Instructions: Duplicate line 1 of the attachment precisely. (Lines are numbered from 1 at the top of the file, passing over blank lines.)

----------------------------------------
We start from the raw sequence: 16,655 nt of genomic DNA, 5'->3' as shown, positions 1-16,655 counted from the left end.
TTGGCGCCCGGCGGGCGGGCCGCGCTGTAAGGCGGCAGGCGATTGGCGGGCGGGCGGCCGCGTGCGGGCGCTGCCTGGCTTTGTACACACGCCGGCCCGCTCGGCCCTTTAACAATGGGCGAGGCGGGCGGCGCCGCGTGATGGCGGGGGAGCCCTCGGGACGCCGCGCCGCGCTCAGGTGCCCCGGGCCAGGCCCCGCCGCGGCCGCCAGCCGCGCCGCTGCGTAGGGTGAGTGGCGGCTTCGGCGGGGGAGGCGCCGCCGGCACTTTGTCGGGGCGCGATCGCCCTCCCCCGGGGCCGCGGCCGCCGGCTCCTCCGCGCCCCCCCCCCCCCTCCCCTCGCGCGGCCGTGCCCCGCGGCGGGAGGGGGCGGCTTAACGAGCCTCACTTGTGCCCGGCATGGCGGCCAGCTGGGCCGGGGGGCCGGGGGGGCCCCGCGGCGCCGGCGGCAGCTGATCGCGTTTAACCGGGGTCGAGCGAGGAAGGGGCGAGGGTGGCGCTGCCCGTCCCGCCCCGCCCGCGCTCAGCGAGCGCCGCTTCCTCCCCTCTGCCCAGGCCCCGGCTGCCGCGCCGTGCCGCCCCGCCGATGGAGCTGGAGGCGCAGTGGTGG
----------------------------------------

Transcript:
We start from the raw sequence: 16,655 nt of genomic DNA, 5'->3' as shown, positions 1-16,655 counted from the left end.